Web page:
Tuesday, September 2, 2014

Firenze=Florence, Part I

Florence for Peace—Sign outside the Florence train station
 Everything about Florence seems to be colored 
with a mild violet, like diluted wine. 
~ Henry James

Florence is not one of my favorite Italian cities.  Let me rile you up just a little more and tell you that I'm also not a big fan of Venice or Rome.  I can already hear the virtual screaming that I must be nuts because everyone loves Florence, Rome, and Venice. They are, after all, the center of history and culture and art and music and literature and everything Italy.  

No offense, but that's not quite true. There are a lot of cities in Italy that have as much history, culture, art, music and literature as Florence, Rome, and Venice. Tourists just haven't discovered these other places yet, and I seriously hope they don't for a long time because I don't want to have to fight crowds everywhere. (Of course, they can go to Modena because I probably won't go back.)

Just because Florence is not one of my favorite cities, though, doesn't mean I don't like it.  I actually do. The architecture is stunning, and the art and sculpture are wonderful.  Consider all of the artists who lived and worked in Florence: Michelangelo, DaVinci, Botticelli, Raphael, Donatello, Della Robbias, Rubens and others. Important writers, including Dante, Petrarch, Macchiavelli, Boccaccio, and Gianni, also worked from Florence.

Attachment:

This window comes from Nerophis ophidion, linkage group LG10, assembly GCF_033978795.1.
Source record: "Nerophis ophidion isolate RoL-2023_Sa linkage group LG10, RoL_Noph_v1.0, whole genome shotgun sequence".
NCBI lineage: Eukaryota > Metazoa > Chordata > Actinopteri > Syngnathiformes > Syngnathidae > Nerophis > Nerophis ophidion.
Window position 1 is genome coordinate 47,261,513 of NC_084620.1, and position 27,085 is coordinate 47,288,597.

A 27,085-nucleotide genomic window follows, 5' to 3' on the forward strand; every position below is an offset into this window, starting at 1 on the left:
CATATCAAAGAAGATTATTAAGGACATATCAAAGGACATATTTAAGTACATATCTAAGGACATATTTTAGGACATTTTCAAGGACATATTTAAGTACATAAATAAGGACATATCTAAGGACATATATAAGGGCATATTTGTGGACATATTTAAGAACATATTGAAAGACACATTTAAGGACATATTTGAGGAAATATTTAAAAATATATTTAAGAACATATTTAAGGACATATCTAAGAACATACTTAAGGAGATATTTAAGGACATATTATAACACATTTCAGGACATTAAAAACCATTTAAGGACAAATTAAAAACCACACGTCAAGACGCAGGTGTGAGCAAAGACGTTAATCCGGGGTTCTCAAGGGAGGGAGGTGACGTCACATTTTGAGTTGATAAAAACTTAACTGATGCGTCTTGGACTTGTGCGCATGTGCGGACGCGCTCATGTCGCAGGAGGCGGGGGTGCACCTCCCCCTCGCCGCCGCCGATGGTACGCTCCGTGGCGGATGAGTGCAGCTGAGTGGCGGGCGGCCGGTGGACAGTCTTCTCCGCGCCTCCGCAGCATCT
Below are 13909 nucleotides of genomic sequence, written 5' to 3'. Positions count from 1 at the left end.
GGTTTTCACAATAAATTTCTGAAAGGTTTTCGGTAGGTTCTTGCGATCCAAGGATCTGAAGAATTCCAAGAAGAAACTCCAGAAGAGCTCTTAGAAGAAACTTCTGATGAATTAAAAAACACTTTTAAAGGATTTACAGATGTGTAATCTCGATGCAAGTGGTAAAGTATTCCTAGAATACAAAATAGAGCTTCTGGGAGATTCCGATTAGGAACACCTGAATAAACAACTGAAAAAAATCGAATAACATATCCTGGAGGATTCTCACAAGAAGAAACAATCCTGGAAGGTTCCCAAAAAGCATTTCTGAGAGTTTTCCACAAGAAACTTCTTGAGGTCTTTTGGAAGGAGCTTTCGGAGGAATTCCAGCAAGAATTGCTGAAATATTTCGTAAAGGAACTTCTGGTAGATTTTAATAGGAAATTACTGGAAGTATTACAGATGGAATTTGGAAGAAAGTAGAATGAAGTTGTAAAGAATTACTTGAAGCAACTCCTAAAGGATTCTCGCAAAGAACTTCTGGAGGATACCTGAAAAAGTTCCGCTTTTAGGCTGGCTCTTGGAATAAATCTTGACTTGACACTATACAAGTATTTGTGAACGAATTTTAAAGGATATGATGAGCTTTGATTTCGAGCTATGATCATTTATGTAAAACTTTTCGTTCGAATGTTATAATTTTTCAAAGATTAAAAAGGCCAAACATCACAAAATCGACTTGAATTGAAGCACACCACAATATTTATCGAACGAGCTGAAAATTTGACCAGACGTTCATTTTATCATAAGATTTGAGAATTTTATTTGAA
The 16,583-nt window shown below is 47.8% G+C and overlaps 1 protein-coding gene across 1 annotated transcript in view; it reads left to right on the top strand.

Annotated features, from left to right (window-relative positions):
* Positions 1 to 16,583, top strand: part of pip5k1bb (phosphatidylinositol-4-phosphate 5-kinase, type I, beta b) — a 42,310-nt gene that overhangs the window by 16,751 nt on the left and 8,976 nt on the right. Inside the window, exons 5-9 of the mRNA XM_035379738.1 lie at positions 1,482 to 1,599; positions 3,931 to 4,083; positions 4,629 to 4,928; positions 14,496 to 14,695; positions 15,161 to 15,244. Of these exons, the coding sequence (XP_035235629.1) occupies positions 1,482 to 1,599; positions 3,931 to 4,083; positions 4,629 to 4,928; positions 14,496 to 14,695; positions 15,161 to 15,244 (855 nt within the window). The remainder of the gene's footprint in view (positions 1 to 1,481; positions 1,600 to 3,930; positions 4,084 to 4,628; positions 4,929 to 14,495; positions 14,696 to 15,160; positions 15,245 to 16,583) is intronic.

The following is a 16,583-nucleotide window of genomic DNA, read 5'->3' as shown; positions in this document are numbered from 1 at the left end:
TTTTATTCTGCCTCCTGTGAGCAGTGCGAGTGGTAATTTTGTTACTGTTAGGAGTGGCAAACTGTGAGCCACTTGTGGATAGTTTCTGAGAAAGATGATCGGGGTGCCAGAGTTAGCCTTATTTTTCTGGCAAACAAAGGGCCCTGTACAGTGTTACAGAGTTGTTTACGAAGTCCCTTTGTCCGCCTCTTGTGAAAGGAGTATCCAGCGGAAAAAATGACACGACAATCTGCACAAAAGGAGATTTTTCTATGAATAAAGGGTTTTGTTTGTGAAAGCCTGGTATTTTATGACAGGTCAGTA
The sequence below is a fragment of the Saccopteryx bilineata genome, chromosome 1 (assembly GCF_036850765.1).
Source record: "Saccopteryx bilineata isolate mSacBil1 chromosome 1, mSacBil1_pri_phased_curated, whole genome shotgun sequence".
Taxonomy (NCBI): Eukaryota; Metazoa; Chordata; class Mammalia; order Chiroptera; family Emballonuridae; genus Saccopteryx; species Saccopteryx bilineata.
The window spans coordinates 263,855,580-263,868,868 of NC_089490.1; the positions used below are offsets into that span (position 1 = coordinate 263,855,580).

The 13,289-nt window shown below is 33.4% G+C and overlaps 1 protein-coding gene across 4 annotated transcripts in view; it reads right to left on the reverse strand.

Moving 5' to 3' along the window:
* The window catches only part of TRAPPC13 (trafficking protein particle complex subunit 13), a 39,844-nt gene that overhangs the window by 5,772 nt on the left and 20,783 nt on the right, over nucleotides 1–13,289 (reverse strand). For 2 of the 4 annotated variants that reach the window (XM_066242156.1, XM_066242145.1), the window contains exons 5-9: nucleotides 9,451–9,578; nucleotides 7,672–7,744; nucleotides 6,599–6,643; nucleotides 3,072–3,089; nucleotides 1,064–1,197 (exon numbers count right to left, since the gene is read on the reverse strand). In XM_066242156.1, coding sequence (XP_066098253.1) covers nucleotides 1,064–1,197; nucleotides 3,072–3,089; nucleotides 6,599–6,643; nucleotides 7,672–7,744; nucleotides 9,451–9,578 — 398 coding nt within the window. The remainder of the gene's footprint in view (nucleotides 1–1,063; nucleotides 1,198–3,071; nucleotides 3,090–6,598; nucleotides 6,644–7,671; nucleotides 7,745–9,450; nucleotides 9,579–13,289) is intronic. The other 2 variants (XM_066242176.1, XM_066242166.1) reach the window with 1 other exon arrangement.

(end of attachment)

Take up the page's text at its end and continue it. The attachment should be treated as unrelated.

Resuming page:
The façade of the duomo and campanile
One of my favorite sites in Florence is the Basilica di Santa Maria del Fiore (above), or Il Duomo. Construction on the cathedral started in 1296 and took almost 150 years to complete it.  The cathedral complex includes the cathedral, its bell tower (below), and a octagonal baptistry (not shown). The baptistry, which dates to the 11th century, was where all Florentine Catholics, including Dante, were baptized until the late 19th century.

The campanile and dome
The cathedral is massive. It is over 500 feet long by 124 feet wide except at the "cross" section where the width grows to almost 300 feet.  The arches over the aisle are 75-feet high, and the dome, the most famous aspect of the cathedral, is almost 115-feet high.  Giotto's Campanile, the bell tower, is almost 280-feet high and houses seven bells.  (Should you wish to climb to the top, there are about 450 stairs.  Good luck. Send me a photo.)

The dome
The dome, which is the most well-known part of the cathedral, was the final piece put in place.  Part of the reason was that the area it was to cover was so large that no one could figure out how to construct it. I won't bore you with details, but the dome is the largest masonry dome in the world. The octagonal dome includes over four million bricks (weighing an estimated 37,000 tons), and is about 150-feet wide.
The main door to the duomo

 Two final notes about the duomo: The façade is a combination of pink, white and green marble from various areas of Tuscany.  Most interesting is that the façade is not original and dates to the 19th century. 

Second, if you look at the main doors (above), you can see a mosaic above depicting Christ with his mother, Mary. The relief on the door also show an enthroned Holy Mother. The side doors (not shown) also have relief work depicting scenes from the life of Mary.